The Chaturvedi committee recommended that no new hydropower projects be taken up over and above the 69 projects reviewed by the inter-ministerial group. Of these, 29 are mega projects (above 25MW capacity). Eleven of them are in various stages of clearance. Their fate now hangs in balance. The Bhaironghati, Loharinag Pala and Pala Maneri were in this list. Though questions are being raised as to whether these three projects could restart after the court directives, retired professor of Indian Institute of Managament and activist Bharat Jhunjhunwala says the court order does not state whether the projects stalled by the government would start again.

The Supreme Court order on hydropower projects in Uttarakhand raised concern about all hydropower projects, but at the same time paved the way for enhancing the capacity of the Srinagar hydropower project by giving the go ahead to relocate the Dhari Devi temple.

The question then is: what would be the fate of other hydel projects? “Several projects among the 69 proposed in the Bhagirathi and Alaknanda basins are already in the process of clearance,” says Jhunjhunwala.  These include the one on Bhyundar Ganga in Chamoli district and the Rupsiabagar Khasiabara hydroelectric project in Pithoragarh district. The Supreme Court judgement indicates these projects would not be cleared till further orders of the court. Besides these, there are a large number of other projects proposed in Uttarakhand. The court order has stalled them as well, says Jhunjhunwala.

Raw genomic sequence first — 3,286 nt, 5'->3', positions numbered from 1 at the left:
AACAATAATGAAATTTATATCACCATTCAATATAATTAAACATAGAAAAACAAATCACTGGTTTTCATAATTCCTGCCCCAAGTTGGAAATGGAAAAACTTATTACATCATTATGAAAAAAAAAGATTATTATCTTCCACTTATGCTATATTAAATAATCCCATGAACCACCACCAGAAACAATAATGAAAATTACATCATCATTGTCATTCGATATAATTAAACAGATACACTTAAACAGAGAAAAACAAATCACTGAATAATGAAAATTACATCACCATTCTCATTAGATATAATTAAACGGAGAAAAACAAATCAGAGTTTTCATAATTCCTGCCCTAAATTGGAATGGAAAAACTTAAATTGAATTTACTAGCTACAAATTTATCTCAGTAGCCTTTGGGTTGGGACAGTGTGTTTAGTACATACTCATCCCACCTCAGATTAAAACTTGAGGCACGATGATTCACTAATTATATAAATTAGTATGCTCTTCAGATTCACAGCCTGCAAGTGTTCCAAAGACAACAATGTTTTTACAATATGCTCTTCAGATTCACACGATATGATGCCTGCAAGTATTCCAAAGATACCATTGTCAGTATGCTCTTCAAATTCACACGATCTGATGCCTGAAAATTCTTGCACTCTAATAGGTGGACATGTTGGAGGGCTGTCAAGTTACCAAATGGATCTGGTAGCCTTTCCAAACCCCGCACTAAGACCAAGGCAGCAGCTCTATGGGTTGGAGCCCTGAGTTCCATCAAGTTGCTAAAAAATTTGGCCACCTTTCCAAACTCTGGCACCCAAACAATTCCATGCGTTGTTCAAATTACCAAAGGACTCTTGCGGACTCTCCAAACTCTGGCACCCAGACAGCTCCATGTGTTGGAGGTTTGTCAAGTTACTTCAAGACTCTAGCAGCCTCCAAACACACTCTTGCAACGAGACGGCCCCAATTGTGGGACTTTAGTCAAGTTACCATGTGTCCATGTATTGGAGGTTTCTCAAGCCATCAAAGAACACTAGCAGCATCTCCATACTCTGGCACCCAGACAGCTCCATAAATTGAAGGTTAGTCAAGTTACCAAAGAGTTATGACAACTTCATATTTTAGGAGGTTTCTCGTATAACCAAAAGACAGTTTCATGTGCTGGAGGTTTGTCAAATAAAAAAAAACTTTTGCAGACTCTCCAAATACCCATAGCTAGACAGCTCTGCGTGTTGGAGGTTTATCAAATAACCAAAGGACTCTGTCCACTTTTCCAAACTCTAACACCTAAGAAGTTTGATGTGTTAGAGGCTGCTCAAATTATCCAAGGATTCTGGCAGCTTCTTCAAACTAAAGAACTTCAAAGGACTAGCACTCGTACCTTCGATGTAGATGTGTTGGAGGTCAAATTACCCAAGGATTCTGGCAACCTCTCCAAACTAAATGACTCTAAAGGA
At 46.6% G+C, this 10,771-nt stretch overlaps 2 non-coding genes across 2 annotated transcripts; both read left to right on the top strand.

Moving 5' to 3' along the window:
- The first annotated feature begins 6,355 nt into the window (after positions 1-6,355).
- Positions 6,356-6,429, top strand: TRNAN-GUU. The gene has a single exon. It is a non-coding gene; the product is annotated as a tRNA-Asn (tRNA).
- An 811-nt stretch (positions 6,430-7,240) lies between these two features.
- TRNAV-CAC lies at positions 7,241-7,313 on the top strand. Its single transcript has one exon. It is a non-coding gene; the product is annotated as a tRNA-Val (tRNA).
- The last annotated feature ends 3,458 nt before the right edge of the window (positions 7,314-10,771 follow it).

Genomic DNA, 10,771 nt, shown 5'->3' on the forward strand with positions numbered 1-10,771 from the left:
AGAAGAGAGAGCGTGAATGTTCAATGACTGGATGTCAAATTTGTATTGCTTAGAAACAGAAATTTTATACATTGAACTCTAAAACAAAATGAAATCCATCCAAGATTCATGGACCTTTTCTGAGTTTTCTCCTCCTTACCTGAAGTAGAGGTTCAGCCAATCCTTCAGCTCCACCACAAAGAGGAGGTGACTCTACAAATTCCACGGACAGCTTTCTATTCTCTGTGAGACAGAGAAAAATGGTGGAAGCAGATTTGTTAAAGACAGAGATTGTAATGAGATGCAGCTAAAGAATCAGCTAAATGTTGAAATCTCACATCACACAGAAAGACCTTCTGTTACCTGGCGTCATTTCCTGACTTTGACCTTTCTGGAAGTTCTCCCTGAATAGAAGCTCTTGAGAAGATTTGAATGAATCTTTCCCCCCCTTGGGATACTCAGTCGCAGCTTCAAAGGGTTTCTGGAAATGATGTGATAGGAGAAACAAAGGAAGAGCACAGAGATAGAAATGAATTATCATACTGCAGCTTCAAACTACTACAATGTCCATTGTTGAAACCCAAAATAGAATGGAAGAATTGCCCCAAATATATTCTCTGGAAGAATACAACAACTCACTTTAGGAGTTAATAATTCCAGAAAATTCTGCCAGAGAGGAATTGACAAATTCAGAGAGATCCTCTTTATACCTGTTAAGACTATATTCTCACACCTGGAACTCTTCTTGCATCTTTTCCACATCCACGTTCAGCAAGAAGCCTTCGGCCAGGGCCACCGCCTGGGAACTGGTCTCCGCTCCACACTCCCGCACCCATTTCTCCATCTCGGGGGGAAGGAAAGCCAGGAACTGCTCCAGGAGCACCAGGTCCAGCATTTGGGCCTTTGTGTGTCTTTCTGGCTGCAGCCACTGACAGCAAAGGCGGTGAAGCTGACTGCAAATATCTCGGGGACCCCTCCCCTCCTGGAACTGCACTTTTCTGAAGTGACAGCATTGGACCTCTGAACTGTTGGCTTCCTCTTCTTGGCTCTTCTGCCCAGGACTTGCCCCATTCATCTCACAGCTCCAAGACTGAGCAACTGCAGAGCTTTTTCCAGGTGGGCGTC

Convener of non-profit Ganga Avahan, Hemant Dhyani, points to certain amguities in the court judgement. “It does not state what should be the fate of projects that have already got clearances It just saysthat other projects should not be given clearances,” says Dhyani. He adds that court order does not make much of a difference because “the present 69 projects on the Alaknanda and the Bhagirathi are enough to damage the valley.” He adds, “we would have been happier if the court said that under-construction projects should be scrapped,” says Dhyani while citing examples of Phata Byung and Singholi Bhatwari hydel projects. Muck from these projects increased the damage during floods and changed the course of Alaknanda river.

Dhyani also points to another problem with such projects which make clearances a mere formality. Developers undertake construction work first and take clearances later on. “So, even when we think a project has not been cleared, construction and blasting work goes on,” he says.